LAWRIE WILLIAMS: Gold in a brave new world
The past week has seen the fallout from the U.S Presidential election continuing unresolved. President Trump has still not conceded defeat and continues with legal challenges to the counts in some states amidst talk of fraud and biased machine counts – much of which has been totally dismissed by his opponents as totally lacking in any firm evidence. Just over half the American voting electorate sees Joe Biden as the new President as from next January, as does most of the rest of the world. This unseemly wrangling over the election result throws the whole American voting system into ridicule. That the ultimate result may come down to being in the hands of a judiciary that is largely politically appointed, and thus may lack independence, is seen as bizarre virtually the world over.
One would have expected the gold price, and that of the other precious metals to have been soaring over the uncertainty over the difference in political direction offered by the two Presidential contenders. Indeed a sharpish rise was seen in prices when it became apparent that Joe Biden would probably emerge victorious. However this was completely overturned when it was announced that pharmaceutical giant Pfizer was ready to launch a vaccine which it claimed was 90% effective in offering at least short term immunity to the COVID-19 virus. The world breathed a sigh of relief. The roll-out of the vaccine should offer a path back to near normality it was believed.
But the world seemingly ignored the fact that the vaccine had still not been approved by national health bodies and there might be considerable logistical problems in vaccine distribution assuming it is approved. There are serious fears that vaccine approval would be pushed through over-rapidly by governments without all the usual checks and balances, which could normally take many months to complete with no guarantee of approval at the end. Given the vaccine has to be kept at minus 80 degrees Celsius, the difficulty, and costs, of national roll-outs, while not insuperable, would probably be enormous too in view of the costs of meeting such stringent storage and distribution conditions. Take-up of vaccination programmes would also likely be affected with anti-vaxxers raising ever new doubts about vaccine safety and efficacy.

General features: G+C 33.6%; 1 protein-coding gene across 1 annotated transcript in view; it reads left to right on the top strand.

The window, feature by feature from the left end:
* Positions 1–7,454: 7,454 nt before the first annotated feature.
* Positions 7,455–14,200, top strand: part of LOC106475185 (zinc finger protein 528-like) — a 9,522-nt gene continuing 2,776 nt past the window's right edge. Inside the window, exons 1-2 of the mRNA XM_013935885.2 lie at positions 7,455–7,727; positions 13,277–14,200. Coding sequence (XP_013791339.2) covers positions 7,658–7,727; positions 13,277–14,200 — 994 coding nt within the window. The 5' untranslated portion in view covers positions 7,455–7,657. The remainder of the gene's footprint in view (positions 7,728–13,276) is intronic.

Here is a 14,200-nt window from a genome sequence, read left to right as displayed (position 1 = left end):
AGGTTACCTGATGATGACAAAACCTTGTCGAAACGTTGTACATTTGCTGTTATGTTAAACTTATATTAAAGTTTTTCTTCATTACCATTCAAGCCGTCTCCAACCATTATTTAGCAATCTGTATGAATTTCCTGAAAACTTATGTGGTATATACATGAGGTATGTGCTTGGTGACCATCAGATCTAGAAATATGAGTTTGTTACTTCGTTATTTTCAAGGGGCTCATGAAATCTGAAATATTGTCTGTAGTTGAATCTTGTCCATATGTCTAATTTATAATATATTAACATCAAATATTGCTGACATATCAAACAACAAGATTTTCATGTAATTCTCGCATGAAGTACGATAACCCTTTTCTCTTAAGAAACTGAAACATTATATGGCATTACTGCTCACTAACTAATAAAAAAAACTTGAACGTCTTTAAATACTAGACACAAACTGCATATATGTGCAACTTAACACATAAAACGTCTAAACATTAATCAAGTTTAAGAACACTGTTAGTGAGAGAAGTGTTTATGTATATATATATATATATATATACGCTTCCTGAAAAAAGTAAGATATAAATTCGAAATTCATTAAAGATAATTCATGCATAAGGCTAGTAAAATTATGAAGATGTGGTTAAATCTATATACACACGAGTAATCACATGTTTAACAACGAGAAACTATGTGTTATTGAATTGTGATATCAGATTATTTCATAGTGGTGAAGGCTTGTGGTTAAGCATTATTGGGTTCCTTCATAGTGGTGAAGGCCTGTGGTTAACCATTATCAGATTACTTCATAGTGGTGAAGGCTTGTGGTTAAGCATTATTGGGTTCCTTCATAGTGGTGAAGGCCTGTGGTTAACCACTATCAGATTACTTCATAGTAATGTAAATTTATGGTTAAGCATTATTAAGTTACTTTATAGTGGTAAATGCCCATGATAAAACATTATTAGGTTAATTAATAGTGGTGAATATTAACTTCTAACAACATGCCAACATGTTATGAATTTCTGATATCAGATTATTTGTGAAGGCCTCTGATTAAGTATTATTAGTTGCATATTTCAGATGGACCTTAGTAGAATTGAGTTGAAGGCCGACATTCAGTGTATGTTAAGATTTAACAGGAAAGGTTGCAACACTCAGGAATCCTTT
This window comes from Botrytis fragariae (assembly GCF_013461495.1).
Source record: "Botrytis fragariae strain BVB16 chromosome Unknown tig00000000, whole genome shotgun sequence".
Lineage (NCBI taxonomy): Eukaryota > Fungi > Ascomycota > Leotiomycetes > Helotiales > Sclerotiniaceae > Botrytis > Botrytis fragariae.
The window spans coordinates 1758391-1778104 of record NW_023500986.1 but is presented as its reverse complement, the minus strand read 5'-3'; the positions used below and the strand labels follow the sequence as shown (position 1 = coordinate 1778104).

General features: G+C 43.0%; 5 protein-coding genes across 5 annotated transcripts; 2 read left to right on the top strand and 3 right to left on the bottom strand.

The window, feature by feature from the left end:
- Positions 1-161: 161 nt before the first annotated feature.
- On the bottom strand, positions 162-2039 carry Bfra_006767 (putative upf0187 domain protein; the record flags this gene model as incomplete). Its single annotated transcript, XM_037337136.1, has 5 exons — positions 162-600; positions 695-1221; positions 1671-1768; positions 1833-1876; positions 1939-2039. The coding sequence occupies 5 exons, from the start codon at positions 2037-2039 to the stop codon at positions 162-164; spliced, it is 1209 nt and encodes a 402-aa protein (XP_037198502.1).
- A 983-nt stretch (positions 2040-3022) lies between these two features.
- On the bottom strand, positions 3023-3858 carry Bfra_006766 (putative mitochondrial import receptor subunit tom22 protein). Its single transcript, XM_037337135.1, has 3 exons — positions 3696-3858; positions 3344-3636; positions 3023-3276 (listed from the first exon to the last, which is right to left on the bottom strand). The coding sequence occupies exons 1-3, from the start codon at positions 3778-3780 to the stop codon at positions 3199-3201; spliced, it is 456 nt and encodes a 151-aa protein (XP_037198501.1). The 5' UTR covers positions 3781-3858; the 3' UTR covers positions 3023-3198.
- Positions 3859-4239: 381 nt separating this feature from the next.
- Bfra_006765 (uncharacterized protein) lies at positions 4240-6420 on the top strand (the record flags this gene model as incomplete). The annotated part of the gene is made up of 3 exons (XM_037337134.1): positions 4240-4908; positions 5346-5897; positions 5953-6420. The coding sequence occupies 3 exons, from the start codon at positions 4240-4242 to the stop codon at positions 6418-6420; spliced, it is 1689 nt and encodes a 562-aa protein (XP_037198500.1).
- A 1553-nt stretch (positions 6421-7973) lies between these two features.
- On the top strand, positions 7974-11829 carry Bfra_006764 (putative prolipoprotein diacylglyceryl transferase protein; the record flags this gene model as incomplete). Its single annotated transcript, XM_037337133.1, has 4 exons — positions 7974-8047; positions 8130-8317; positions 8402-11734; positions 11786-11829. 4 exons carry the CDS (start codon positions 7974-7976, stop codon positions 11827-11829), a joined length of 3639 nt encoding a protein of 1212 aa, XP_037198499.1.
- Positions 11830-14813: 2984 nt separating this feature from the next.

Markets are driven as much by sentiment as by reality and there was an immediate knee-jerk reaction to the Pfizer virus announcement. The gold price was marked down by as much as $100 at one time and equities soared worldwide. Gold has since recovered part way and equities did fall back, but seem to have seen a ‘second wind’ develop at the end of the week. The strong reaction was in part because the vaccine announcement was from Pfizer – a trusted name – despite the fact that there are other vaccines from China and Russia equally as far advanced in development, but there is some western distrust in vaccines from these nations. The Chinese vaccine from Sinovac is already being trialled in Brazil, Indonesia and Turkey as well as in China itself. However trials have been suspended in Brazil following the death of a trial participant, although whether this was due to the vaccine itself or an unconnected reason is as yet uncertain. China reports the Sinovac vaccine as being safe, but the Brazilian death, despite denials that the death had anything to do with the vaccine trial, has led to the trial there being suspended.